Mavericks don’t rebel, they fight what blocks their goals
At 15, Richard Branson started a magazine ‘Student’ because “I was 15, didn’t like the way I was being taught, wanted to get out of school and put the world right”. When Branson left school at the age of 17, his headmaster made a prediction: “Branson will either go to prison or become a millionaire.”
Branson proved the second part of the prediction right, and he sums up his success interestingly: “My interests in life come from setting myself huge and unachievable challenges — and then rising above them.”
This is typical of a genuine maverick — brilliant & original, unorthodox, independent, and often hard to understand & manage. Discounting the maverick who crosses the line of bad behaviour, here is a poser to organisations and leaders: How do you manage such talented oddballs in your workforce? ly, their minds work at a different pace and trajectory. Bill Drayton, who founded Ashoka to introduce a game-changing model of social entrepreneurship, is one such example. It was a truly transformative innovation of social systems that improved millions of lives across the globe.
Behind the brilliance that seems so nonchalant, mavericks take their responsibility of making things better very seriously. They span the worlds of business, social systems, sports and culture. The stardust they sprinkle is an undefinable mix genius, quirkiness, conflict-creating, and challenging-the-status-quo.
Yet, behind the maverick’s perceived eccentricities lie some amazing skills — of innovation, risk-taking, resilience and perseverance. They have an intense passion to achieve by following goals that they set for themselves. They do not see themselves as breaking rules, but as charting a path to an improved way of delivering success. They have an amazing ability to move beyond success and failure to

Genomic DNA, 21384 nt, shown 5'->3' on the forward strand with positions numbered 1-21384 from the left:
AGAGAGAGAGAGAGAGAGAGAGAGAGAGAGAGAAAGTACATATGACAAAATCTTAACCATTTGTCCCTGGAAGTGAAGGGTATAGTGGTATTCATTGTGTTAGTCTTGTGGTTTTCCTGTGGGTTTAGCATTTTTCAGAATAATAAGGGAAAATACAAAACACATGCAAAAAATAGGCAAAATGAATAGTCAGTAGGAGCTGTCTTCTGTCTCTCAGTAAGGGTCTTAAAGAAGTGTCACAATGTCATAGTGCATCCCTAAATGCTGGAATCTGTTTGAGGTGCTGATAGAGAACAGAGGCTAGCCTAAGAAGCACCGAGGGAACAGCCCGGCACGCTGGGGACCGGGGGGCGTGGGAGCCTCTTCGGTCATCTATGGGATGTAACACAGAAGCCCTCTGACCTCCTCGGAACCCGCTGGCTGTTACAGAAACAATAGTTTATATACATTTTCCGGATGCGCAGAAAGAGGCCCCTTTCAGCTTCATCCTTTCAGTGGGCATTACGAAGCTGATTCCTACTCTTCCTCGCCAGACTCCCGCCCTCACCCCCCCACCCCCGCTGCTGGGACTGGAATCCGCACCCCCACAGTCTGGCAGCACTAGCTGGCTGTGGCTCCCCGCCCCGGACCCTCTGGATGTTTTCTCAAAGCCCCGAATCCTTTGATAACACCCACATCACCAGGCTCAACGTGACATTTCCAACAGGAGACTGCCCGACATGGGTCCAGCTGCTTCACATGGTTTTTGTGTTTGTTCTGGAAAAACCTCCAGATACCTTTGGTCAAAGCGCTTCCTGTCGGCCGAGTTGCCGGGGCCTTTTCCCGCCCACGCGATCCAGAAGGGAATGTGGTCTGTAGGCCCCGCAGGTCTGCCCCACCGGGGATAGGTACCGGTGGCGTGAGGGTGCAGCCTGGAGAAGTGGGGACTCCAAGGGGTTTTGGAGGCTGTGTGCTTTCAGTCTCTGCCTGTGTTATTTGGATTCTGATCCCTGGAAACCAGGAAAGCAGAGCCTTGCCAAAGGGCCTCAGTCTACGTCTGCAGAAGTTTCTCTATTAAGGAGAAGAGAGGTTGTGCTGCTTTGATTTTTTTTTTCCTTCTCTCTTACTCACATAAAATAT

of the next ‘to do’ — with conviction and a multi-faceted thinking process. fight whatever comes in the way of improving the status quo.
Do they disrupt collegiality in teams? Not quite really. However difficult they may be to understand and manage, mavericks undeniably and positively impact outcomes and people. More often than not, we will have team members acknowledge this fact — and willingly accept their caprices and idiosyncrasies.
I have heard leaders say that it is difficult to align the rebel with the team’s or organisation’s goals. Again, it depends on how leaders can push the right buttons to excite them into merging their individualism with collective achievement. The ‘tell’ style does not work with the maverick. They need to hear and understand the organisation’s bigger picture before they will channelise their energy to support it. But here is the bonus — when the leader gets it right, a virtuous circle of trust and talent is created to achieve incredible results. Leaders need to protect the maverick, while aligning them with the organisation and convincing them that collective intelligence matters in a team.
Managing such oddball wizards calls for three important actions. One, give them space to exercise independent and innovative thinking. Two, create a safe zone for healthy disagreements. Remove misconceptions of right and wrong, of winners and losers. Three, allow them to fail fast and move on.
Managing mavericks is a tightrope walk to allow their minds the freedom to explore, while holding them on a leash of right behaviour and attitude to organisational values. ThewriterisMD&CEO,